In the meantime, while we were all there, I remember Pieckenbrock spoke, and I remember every word he said. He said it was about time that Keitel was told clearly that he should tell his Herr Hitler, that we, the Military Abwehr, were no murder organisation like the S.D. or the S.S. After a short time, Canaris came back and said it was now quite clear that he had convinced Keitel that we the Military Abwehr, were to be left out of such matters, and further measures were to be left to the S.D.

I must observe here and recall that Canaris had said to me that once this order had been given, the execution must be prevented at any cost. He would take care of that and I was to support him.

Q. I don't think you have yet told us just who were present at this conference?

A. The three Abwehr Chiefs were present, Colonel Pieckenbrock, whom I have already mentioned, Colonel-General Bentivigny, and I. Probably, also, General Oster, and possibly Burckner, but I cannot remember clearly. In my notes only those three chiefs are mentioned who all strictly rejected the proposal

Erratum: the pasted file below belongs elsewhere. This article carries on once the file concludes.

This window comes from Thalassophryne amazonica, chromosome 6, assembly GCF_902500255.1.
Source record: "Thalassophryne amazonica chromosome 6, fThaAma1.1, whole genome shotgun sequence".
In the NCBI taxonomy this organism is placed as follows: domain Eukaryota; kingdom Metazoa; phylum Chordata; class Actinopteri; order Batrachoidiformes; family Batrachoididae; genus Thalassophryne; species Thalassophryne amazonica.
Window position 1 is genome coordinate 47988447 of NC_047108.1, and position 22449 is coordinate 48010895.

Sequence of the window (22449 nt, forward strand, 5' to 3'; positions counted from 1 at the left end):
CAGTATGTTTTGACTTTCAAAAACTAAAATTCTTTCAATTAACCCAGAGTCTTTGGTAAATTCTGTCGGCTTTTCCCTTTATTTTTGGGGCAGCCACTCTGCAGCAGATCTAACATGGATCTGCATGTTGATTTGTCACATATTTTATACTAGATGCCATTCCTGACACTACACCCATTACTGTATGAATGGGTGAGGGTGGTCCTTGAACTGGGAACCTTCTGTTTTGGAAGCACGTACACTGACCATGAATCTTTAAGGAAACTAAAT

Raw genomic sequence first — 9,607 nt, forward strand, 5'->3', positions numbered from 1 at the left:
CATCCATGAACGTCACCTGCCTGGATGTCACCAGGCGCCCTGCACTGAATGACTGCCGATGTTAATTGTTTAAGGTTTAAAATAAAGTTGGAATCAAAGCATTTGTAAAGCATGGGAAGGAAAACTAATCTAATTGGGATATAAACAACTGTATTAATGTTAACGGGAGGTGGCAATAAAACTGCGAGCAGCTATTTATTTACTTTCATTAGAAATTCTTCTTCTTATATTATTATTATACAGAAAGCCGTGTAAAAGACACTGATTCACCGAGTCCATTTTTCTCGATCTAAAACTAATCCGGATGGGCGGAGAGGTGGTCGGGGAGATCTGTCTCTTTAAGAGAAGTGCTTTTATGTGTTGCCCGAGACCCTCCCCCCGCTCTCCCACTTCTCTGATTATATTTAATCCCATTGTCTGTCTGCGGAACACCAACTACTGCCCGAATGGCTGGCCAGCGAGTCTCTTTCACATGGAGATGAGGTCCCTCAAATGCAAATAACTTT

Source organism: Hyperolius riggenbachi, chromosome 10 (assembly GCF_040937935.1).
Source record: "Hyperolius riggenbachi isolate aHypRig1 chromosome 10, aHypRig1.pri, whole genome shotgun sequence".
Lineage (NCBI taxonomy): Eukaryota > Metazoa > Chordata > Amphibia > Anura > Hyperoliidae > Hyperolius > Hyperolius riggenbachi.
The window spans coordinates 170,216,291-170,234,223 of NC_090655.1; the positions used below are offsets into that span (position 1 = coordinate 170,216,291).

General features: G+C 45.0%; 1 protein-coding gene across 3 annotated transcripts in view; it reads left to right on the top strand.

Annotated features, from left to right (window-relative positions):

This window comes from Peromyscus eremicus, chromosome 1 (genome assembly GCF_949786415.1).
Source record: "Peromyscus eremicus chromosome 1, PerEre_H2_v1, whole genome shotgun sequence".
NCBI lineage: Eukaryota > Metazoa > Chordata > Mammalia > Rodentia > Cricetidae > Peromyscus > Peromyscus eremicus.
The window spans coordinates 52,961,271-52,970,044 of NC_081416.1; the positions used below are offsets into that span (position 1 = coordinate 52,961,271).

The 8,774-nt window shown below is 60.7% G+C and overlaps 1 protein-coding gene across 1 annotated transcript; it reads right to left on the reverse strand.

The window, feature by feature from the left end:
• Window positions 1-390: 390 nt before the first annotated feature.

Q. What was the next occasion when this matter was brought to your attention again?

A. A little later, it must have been September - the exact date has been recorded - Keitel rang me up in my private apartment. He asked me what was happening with "Gustav". "You know what I mean by 'Gustav'? " I said, "Yes, I know." "How is the matter progressing, I must know, it is very urgent." I answered, "I have no information on the subject. Canaris has reserved this matter to himself, and Canaris is not here, he is in Paris." Then came the order from Keitel, or rather, before he gave the order, he put one more question. "You know that the others are to carry out the order." By the others, he means the S.S. and S.D. respectively. I answered, "Yes, I know." Then came an order from Keitel to ask Muller immediately how the whole matter was progressing. "I must know it immediately," he said. I said, "Yes." I went at once to the office of the Ausland- Abwehr, General Oster, and informed him of what had happened, and asked for his advice as to what was to be done by Canaris and me in this extremely critical and difficult matter. I told him what, as Oster

[Page 286]

knew nothing yet of what it was expected to do, Canaris so far had told the S.D. concerning the murder of Giraud. General Oster advised me to fly to Paris immediately and to inform Canaris and to warn him. I flew the next day to Paris, and met Canaris at an hotel at dinner in a small circle, which included Admiral Burckner, and told Canaris what had happened. Canaris was horrified and amazed, and for a moment he saw no way out.